Marnie guided them down to The Thames and stopped at the edge of the water. “Good thing it’s low tide” Wilkins mumbled under his breath. Marnie walked five steps into the water, so that she was in line with the building behind her and felt around the water with her fingers. The private eye stood by; watching Marnie wade around the water to make sure that she didn’t do anything foolish. Marnie ripped her hand out of the water. The Detective moved forward towards her cautiously. “Did you find something Marnie?” Wilkins called out to her. Fredrick moved towards her and held out his hand. Marnie placed a silver barrelled gun in the private eye’s grasp.
“Thanks Marnie, you ‘ave really ‘elped me out with that one.” Fredrick said in his true cockney accent. “Been wan’ing to kill off this bugger since I met ‘im.” Fredrick pointed the gun at Marnie’s head. “You ‘ave always been ge’in in the way of my shit. Always stickin’ you head where it don’t belong. You almos’ got me las’ time. But I got away with it.” Fredrick looked back up at Wilkins. “You don’t even know who I am. I can tell you tha’ I killed those five people because they stuck their nose in where it don’t belong. Say goodbye to Marnie, Detective Wilkins.”
“Wait, Fredrick. We’ll make a deal. Just don’t shoot her.” Fredrick looked up at Wilkins and moved the gun away from Marnie’s head slightly. “Ah, I’ll drop any charges against you.” Wilkins pleaded.
“Come on, Detective. You can do-” The doctor had snuck around the back of Fredrick and tackled him to the ground; grinding his face into the pebbles that created the floor of the river. Marnie escaped and fluttered off into the water while no one was holding her. She began to swim in the icy water.

“Guilty on charges of: five counts of murder and one count of attempted murder.” The judge announced, banging his gavel on the table. “You have been sentenced to life in imprisonment as a convict and future considerations for you being taken to New Holland where you will still serve under the Holy British Empire. Court is adjourned.” Full name Fredrick Harrison Anderson was directed out of the court room to be taken to his cell.

“Turns out Anderson convinced her to confess to the murders so that we stopped investigating. Marnie had no idea of what was going on; Anderson didn’t want to be caught by me because of some earlier murders I had persecuted him with, so he blamed the murders on her. I hadn’t seen him in seven years – but I am truly sorry that I didn’t recognise him. He was also Marnie’s friend from school, so she trusted him and believed him. He had even trained her to remember where the gun was hidden in the river. As to the location, Anderson’s mother was kicked out of a nunnery because she slept with the minister and the nun’s told each other because his mother got pregnant with Anderson. Anderson believed that it was the nuns fault that she was kicked out because they apparently stuck their noses into everything. He killed them near the woods because that is where his mother was forced to raise him. So, he continued to kill anyone who had stuck their nose in his business. Your son had never met Anderson, but Anderson knew that James had put Marnie in the insane asylum because she was sick. I’m sorry for your loss.” Wilkins smiled slightly then stood and walked out. Mr Phillip Tinker stood and watched him go while Mrs Clarice Tinker wept on the arm rest of the elegant lounge.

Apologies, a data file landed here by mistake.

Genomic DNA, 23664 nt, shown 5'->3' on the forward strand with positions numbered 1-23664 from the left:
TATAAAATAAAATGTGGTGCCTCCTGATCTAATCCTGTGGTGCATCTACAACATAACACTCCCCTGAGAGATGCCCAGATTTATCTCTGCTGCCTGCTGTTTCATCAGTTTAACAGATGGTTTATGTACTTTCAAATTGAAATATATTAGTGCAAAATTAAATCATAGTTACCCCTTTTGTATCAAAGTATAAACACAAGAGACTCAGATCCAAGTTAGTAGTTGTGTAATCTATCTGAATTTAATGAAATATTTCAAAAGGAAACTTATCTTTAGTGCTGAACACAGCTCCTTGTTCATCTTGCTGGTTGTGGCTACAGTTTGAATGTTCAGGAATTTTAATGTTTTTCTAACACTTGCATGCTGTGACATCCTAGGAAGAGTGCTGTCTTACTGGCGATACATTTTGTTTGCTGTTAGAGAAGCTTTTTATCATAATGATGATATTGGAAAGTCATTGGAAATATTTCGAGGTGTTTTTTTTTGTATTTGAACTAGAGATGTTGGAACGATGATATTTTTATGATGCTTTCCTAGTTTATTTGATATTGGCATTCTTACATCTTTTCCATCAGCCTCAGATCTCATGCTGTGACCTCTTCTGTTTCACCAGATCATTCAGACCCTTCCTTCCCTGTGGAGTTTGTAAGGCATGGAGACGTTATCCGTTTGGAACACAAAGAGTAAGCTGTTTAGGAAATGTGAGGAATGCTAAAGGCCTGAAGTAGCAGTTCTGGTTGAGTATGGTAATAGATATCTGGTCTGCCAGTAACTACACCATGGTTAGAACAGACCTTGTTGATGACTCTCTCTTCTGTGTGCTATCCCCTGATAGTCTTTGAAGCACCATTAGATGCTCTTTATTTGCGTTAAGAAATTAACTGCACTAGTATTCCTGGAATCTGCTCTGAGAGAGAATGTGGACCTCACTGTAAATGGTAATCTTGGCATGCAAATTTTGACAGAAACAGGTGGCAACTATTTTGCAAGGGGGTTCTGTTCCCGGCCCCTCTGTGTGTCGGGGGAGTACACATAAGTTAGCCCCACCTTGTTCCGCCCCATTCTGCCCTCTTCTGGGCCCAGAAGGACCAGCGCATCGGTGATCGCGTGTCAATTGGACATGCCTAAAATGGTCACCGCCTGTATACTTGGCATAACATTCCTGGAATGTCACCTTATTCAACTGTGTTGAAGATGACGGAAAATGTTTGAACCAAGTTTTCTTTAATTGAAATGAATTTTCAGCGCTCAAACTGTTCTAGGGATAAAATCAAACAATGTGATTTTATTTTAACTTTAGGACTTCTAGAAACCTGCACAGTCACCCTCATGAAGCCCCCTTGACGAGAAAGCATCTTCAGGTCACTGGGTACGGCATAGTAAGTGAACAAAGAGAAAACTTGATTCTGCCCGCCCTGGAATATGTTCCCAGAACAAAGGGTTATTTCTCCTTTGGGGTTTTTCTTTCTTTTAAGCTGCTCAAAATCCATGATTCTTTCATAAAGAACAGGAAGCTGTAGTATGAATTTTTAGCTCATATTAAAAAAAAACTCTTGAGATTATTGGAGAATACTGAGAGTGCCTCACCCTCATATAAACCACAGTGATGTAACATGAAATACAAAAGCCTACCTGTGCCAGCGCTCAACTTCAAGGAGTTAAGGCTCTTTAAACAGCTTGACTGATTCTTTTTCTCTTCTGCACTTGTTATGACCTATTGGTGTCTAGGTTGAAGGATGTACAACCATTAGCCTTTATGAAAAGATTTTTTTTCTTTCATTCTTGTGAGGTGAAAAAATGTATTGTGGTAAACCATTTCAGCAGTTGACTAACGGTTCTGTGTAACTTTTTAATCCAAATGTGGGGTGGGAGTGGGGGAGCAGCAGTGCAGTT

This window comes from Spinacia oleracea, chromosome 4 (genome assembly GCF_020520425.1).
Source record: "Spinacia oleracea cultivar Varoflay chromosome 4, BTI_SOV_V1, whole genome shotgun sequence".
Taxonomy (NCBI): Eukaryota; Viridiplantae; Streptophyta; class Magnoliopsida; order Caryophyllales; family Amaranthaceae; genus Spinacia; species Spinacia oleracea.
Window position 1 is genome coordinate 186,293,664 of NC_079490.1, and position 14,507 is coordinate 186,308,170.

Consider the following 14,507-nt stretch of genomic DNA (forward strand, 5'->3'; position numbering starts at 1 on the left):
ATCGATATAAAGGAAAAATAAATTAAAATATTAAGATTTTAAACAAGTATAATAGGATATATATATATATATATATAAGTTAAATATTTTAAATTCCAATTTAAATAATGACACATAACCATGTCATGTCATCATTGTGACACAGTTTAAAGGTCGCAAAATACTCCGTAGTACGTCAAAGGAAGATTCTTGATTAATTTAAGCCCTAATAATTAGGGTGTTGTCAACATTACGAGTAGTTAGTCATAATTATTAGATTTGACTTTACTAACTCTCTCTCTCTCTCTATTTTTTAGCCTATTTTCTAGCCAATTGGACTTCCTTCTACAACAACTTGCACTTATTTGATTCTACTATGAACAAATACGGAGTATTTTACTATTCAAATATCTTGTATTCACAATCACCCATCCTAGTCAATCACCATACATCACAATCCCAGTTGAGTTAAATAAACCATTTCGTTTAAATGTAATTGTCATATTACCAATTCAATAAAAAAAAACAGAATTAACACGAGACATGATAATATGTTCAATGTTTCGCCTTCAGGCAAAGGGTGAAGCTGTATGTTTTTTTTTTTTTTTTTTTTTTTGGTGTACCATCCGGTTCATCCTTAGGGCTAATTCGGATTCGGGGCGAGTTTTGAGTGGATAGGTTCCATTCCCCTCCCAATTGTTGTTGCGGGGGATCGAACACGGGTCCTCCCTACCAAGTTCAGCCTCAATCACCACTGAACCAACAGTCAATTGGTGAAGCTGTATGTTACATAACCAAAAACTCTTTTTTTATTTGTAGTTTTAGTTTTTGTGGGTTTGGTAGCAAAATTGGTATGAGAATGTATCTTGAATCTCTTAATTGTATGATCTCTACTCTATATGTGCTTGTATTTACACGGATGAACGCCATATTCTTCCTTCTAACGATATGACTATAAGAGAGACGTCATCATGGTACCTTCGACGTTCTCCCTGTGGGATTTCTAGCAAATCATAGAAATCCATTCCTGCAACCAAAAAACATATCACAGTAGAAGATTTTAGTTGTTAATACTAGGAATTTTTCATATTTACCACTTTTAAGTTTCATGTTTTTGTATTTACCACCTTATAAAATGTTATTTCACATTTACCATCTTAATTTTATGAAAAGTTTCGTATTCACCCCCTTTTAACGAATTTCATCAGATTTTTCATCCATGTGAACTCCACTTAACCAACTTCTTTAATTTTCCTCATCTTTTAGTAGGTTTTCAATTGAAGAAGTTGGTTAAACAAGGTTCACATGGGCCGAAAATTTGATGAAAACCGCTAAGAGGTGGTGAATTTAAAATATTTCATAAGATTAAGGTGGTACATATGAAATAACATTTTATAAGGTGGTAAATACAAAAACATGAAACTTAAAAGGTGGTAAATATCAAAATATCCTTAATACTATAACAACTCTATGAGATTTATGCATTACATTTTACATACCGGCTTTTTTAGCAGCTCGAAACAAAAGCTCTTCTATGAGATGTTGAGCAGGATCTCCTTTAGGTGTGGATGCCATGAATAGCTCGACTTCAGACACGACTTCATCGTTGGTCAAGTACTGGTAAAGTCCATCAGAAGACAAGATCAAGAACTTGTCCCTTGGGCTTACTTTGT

Marnie sat on a rock in the woods. She began to sing to herself.

If you go down in the woods today you’re sure of a big surprise
If you go down in the woods today you’d better go in disguise
For every bear that ever there was will gather there for certain
Because today’s the day the Teddy Bears have their picnic.”

Marnie giggled to herself. “I like that song, don’t you Peter?” A figure appeared from the bushes. Detective Wilkins stepped out.
“Yes, my dear, I do like that song.”

 

**Author’s note: This was written for a competition where the theme was Mystery.**

 


© Copyright 2017 Rose Burg. All rights reserved.